Researchers have now found evidence that World Trade Center responders had a higher likelihood of developing liver disease if they arrived at the site right after the attacks as opposed to working at Ground Zero later in the rescue and recovery efforts. The culprit: Higher levels of exposure to toxic chemical dust.
Overview if Findings
Mount Sinai researchers have found evidence for the first time that World Trade Center responders had a higher likelihood of developing liver disease if they arrived at the site right after the attacks as opposed to working at Ground Zero later in the rescue and recovery efforts. Their study links the increase in liver disease risk to the quantity of toxic dust the workers were exposed to, which was greatest immediately after the September 11, 2001, attacks.
The liver is often affected by chemical exposures due to its role in detoxifying foreign substances, and the liver disease whose early signs were detected in this study, hepatic steatosis, is associated with chemical exposures. Steatosis means that the liver contains abnormally high levels of fat.
In the aftermath of the 2001 attack, more than 20,000 responders were exposed to dust, airborne particulates, and chemicals known to cause liver toxicity, increasing their risk for toxicant-associated fatty liver disease, including the most serious form — toxicant-associated steatohepatitis — which can lead to liver failure and liver cancer.
Overview of Study
Researchers discovered the liver disease by analyzing lung scans of 1,788 World Trade Center responders being monitored by Mount Sinai’s World Trade Center Health Program Clinical Center of Excellence. While the scans were given to monitor the responders for lung disease that has been well established as a health issue related to exposure at Ground Zero, researchers developed an algorithm that found evidence of liver disease in the portion of the liver visible in the scans.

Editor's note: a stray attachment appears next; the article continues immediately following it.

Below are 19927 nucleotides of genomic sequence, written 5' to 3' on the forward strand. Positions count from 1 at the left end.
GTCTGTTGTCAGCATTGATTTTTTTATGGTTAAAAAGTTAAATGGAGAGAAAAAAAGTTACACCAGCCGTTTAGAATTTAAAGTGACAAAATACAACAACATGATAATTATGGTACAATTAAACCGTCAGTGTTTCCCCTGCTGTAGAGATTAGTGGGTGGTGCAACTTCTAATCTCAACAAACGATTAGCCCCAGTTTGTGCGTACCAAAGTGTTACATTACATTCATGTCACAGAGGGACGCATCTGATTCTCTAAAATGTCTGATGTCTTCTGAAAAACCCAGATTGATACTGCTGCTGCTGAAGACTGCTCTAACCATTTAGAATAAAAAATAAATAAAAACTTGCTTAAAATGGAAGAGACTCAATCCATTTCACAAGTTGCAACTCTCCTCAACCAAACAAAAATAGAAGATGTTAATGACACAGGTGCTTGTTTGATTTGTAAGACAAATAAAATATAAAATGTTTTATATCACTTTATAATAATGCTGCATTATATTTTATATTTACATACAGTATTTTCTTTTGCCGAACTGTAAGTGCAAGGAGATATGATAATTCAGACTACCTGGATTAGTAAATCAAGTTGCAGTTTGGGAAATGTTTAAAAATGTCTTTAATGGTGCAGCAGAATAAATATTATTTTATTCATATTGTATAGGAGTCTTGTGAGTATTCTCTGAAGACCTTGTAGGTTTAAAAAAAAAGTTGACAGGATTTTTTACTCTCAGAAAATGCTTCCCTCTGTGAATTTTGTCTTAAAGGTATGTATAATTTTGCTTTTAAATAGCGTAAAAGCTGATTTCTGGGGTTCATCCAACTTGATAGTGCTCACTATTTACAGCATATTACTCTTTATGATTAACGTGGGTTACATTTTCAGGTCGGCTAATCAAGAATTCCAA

The algorithm was able to find lower density in the liver, which is evidence of hepatic steatosis, in slightly more than 14 percent of the responders. Researchers later found that responders who arrived earlier — within about two weeks of the attack — and had a higher exposure to the toxic dust at the World Trade Center site had more evidence of liver disease in their scans. Responders with particularly low density are being evaluated for possible referral to liver specialists for diagnosis and treatment.
“Our previous work found evidence of liver disease was three times higher in the lung scans of World Trade Center responders compared to other patients’ lung scans, so this new study suggests that responders who arrived at Ground Zero earlier should receive enhanced monitoring for liver disease.”
-Artit Jirapatnakul, PhD, study scientist and Assistant Professor of Diagnostic, Molecular and Interventional Radiology at Icahn Mount Sinai.
What is Needed
“Our study showed that continued monitoring for liver disease is warranted in World Trade Center responders — such as law enforcement, fire, and recovery workers in any field at the site — particularly those who arrived at or shortly after the attacks and had a higher exposure to the toxic dust. At the moment, there are no protocols to monitor responders for liver disease, so this study points to the need to further study this issue in this at-risk population.”
-Claudia Henschke, MD, PhD, the study’s senior author and Professor of Diagnostic, Molecular and Interventional Radiology at the Icahn School of Medicine at Mount Sinai
Also see: Study Finds Uptick in Leukemia and Asbestos-Related Illnesses in 9/11 Responders
WTC first responders have higher frequency of gene mutations linked to cancer
World Trade Center responders at higher risk for blood cancer-associated mutations, study finds
Journal reference: Artit Jirapatnakul PhD, Rowena Yip MPH, Andrea D. Branch PhD, Sara Lewis MD, Michael Crane MD, David F. Yankelevitz MD, Claudia I. Henschke PhD, MD. Dose-response relationship between World Trade Center dust exposure and hepatic steatosis, American Journal of Industrial Medicine, 30 July 2021.
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